Basic DC Theory
When a hole combines with an electron, or an electron combines with a hole near the p-n
junction, an electron from an electron-pair bond in the p-type material breaks its bond and enters
the positive side of the source. Simultaneously, an electron from the negative side of the source
enters the n-type material (Figure 4C). This produces a flow of electrons in the circuit.
Reverse biasing occurs when the diodes anode is connected to the negative side of the source,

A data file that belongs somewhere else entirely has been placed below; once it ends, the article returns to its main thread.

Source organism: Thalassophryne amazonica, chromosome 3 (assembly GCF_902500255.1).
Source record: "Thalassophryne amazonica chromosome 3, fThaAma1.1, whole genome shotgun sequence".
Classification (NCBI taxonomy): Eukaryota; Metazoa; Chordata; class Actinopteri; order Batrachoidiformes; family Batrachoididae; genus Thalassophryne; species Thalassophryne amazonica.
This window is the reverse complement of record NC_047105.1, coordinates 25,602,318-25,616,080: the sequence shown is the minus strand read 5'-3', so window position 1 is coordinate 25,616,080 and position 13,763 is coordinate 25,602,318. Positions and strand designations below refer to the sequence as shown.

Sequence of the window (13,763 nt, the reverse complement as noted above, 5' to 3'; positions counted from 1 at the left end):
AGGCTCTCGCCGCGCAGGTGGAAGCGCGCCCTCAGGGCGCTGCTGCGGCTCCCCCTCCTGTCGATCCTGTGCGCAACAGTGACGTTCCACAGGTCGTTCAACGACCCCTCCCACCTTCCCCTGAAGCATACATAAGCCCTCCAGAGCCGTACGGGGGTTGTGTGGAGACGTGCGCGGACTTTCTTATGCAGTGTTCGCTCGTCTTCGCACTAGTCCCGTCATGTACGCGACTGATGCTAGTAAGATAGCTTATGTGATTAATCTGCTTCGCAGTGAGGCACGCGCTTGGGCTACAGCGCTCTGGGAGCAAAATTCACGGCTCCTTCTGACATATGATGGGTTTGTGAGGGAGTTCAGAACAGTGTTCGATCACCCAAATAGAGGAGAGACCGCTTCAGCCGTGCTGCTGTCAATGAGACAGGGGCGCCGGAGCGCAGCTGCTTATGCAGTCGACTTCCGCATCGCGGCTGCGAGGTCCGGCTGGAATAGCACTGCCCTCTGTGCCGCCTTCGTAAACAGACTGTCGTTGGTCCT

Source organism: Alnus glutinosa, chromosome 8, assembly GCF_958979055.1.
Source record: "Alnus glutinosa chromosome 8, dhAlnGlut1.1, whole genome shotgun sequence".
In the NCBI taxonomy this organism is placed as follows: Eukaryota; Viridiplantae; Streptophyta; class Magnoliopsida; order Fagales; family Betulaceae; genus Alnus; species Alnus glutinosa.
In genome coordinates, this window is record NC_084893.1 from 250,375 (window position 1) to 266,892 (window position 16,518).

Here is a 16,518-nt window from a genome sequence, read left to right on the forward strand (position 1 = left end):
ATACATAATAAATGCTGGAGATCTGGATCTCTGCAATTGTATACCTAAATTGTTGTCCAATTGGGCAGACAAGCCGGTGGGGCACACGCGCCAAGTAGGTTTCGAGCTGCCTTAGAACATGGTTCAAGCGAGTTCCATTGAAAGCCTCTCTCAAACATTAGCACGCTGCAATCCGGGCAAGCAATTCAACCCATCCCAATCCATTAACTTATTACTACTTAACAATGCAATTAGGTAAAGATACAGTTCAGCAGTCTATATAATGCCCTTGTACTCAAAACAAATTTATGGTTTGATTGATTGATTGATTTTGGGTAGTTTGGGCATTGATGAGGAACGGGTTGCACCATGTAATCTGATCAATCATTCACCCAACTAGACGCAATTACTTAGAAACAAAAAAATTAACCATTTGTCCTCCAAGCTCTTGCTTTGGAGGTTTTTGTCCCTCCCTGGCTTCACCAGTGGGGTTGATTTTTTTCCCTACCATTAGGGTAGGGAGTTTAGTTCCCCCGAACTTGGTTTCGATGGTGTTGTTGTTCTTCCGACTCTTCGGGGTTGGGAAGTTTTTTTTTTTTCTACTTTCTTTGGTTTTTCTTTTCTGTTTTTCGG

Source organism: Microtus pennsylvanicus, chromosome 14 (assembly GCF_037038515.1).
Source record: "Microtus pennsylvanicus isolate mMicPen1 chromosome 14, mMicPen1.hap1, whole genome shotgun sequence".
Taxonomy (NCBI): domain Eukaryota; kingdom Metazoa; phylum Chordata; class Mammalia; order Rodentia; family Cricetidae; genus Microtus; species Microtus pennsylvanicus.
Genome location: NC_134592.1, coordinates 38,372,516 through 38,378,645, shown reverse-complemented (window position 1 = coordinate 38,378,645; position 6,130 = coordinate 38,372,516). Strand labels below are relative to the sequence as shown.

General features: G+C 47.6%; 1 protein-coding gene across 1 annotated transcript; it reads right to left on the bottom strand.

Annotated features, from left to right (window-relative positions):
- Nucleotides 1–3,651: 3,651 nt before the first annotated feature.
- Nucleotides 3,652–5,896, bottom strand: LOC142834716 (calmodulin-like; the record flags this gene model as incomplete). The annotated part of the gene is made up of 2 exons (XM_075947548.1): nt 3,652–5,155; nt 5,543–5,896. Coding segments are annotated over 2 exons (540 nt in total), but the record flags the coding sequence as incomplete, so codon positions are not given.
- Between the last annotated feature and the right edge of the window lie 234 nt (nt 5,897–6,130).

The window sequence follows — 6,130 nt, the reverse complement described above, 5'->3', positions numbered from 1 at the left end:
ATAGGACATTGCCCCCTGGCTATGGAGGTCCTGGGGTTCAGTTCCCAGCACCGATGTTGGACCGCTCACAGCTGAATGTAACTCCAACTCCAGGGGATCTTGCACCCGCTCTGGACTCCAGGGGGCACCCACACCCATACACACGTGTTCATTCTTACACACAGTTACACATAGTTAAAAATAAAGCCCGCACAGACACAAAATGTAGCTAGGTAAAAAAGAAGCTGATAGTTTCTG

and the cathode is connected to the positive side of the source (Figure 5A). Holes within the
p-type material are attracted toward the negative terminal, and the electrons in the n-type material
are attracted to the positive terminal (Figure 5B). This prevents the combination of electrons and
holes near the p-n junction, and therefore causes a high resistance to current flow. This
resistance prevents current flow through the circuit.
Figure 5 Reverse-Biased Diode